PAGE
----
Magazine article The Times Higher Education Supplement : THE

Saints, Sacrilege and Sedition: Religion and Conflict in the Tudor Reformations

Magazine article The Times Higher Education Supplement : THE

Saints, Sacrilege and Sedition: Religion and Conflict in the Tudor Reformations

Article excerpt

Saints, Sacrilege and Sedition: Religion and Conflict in the Tudor Reformations, By Eamon Duffy, Bloomsbury/Continuum, 320pp, Pounds 20.00, ISBN 9781441181176, Published 21 July 2012

To begin with, an irritation: historians long ago lost the battle to have footnotes where they should be, at the foot of each page, but there can be no excuse for a serious publisher to stick them at the back of a book without at the top of the pages involved giving an indication of the pages to which the notes relate. Without this provision they might just as well be omitted, since the lack of such indications makes it extremely difficult to find the relevant pages.

To proceed to a serious criticism: the publishers promise us "a wide- ranging book" in which the author "explores the broad sweep of the English Reformation and the ways in which that Reformation has been written about". Eamon Duffy in his introduction slightly modifies this picture by referring to "the essays which make up the chapters of this book". It is thus only on page 293, which is to say right at the end of the book in the acknowledgements, that the truth emerges that with the apparent exception of chapter 9, all these essays have appeared in previous publications or were given as lectures. I think we should have been told this at the beginning, for among other things it would have helped to explain the curiously incoherent course the book takes, despite Duffy's efforts in the introduction to give some sort of sense to it.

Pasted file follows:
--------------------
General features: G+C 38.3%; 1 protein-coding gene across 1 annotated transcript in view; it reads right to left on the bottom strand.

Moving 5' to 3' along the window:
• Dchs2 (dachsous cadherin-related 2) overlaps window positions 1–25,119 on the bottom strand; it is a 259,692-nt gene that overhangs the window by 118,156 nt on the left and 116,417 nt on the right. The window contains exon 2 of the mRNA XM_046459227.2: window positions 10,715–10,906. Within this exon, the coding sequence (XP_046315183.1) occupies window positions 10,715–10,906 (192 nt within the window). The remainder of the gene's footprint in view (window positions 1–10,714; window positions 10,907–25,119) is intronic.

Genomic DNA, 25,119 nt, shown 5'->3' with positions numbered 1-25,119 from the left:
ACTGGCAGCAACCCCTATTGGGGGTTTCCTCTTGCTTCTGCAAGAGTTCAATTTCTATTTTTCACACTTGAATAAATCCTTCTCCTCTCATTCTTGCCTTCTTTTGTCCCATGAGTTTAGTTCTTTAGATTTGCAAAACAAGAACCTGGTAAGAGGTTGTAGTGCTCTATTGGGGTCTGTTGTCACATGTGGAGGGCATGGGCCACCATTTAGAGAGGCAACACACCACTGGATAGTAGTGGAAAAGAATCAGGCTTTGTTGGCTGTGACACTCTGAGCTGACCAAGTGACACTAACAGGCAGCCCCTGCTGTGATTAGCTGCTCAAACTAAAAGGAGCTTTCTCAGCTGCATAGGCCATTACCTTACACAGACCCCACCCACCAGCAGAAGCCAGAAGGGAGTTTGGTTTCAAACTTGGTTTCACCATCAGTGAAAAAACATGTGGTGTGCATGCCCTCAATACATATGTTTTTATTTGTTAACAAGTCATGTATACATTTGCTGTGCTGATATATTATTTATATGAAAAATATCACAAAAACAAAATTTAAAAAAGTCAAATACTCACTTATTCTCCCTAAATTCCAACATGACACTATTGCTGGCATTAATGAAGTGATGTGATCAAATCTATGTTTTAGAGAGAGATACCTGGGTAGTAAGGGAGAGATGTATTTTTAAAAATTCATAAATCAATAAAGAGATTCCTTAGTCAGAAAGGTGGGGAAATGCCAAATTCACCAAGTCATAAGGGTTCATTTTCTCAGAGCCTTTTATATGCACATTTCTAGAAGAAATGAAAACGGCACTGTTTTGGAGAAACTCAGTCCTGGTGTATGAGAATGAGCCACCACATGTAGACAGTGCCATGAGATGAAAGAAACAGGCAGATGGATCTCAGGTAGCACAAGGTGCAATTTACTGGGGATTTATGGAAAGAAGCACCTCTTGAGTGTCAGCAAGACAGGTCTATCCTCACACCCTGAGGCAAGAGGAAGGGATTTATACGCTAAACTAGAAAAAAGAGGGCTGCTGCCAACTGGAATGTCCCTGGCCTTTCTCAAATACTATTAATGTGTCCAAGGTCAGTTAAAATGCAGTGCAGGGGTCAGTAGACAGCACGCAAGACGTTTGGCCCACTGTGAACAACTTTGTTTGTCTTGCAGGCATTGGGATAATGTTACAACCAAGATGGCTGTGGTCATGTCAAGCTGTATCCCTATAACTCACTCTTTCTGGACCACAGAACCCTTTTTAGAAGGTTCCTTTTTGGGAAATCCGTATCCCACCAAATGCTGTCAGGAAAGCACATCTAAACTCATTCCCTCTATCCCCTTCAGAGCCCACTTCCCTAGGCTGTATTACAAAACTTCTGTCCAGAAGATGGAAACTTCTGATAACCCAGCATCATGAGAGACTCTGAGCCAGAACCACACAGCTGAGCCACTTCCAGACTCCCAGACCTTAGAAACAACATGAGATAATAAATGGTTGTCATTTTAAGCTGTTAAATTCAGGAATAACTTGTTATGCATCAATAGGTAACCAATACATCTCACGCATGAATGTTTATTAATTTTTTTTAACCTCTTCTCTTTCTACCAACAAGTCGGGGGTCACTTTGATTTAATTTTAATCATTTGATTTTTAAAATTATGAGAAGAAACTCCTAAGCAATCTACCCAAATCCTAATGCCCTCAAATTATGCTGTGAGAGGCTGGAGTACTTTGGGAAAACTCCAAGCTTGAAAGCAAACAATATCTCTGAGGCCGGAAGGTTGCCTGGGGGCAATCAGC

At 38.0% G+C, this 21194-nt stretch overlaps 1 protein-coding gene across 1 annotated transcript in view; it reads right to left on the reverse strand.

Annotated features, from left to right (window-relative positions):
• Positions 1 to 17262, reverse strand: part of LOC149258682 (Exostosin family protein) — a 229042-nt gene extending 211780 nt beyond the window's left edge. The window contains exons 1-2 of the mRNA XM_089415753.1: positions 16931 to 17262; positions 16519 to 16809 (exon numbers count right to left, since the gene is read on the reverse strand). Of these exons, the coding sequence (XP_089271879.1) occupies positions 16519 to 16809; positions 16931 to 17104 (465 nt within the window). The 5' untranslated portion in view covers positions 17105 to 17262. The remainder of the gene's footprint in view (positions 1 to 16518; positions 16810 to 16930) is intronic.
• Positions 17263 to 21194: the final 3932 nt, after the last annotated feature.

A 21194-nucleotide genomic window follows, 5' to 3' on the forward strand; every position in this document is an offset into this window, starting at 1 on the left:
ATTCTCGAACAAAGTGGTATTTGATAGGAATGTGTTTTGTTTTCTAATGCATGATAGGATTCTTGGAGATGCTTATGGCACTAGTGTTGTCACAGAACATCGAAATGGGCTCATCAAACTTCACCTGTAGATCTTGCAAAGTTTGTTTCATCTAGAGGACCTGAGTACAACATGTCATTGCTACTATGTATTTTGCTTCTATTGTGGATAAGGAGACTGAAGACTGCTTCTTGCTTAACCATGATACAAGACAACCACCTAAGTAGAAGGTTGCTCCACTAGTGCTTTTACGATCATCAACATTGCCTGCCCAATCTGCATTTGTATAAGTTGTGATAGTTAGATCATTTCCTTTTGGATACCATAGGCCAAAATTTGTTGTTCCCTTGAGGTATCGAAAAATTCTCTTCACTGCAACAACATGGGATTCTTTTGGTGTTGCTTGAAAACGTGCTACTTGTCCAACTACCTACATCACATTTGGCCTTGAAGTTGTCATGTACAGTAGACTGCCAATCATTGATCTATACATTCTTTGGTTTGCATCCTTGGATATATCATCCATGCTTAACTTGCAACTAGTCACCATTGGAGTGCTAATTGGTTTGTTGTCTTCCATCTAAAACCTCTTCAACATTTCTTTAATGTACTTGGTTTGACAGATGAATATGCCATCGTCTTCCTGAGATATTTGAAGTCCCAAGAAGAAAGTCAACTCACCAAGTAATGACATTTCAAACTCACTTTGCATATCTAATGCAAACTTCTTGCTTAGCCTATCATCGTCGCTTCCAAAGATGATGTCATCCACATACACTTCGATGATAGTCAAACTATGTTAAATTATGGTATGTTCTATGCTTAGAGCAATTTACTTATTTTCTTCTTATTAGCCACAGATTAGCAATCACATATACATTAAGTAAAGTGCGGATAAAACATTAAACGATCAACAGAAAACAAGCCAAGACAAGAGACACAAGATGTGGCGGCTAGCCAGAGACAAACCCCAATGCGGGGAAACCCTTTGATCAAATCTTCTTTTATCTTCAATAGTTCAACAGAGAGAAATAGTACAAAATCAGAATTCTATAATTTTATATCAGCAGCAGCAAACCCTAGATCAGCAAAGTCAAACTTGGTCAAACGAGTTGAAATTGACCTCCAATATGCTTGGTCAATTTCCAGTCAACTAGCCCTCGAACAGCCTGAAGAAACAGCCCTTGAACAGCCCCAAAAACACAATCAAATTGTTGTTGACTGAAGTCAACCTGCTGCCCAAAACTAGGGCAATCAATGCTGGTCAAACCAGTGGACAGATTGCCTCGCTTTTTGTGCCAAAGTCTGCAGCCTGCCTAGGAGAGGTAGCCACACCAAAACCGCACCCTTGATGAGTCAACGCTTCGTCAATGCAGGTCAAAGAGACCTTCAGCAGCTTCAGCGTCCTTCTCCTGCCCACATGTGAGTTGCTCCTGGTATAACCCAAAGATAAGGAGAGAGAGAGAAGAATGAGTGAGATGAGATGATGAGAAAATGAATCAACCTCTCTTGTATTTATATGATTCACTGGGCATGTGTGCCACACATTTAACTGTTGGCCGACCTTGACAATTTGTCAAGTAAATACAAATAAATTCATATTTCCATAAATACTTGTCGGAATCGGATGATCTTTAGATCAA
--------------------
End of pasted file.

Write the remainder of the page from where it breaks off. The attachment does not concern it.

I had hoped that the curious way that the book was put together might have explained what is otherwise an inexcusable omission. In 2005, G.W. Bernard published The King's Reformation: Henry VIII and the Remaking of the English Church, by any account a major reinterpretation of the events that are supposedly central to Duffy's book. In fact, it does get three insignificant footnotes (this discovered after much searching), but no mention at all where it should have figured, namely in chapter 2, "Reformation Unravelled", which is a historiographical survey. But this chapter was first given as a lecture at the University of Nottingham in 2009, so my attempt to find an excuse for the omission does not really work. A different explanation might be that it is a deliberate slight, which would be a pity if it were the case. I had thought that since the demise of Geoffrey Elton, the internecine wars between Tudor historians had come to an end, but I may have been too optimistic.

My grandmother might have characterised this book as "mutton dressed as lamb", but mutton well cooked can be appetising: despite my criticisms there are plenty of good things to be found here. …

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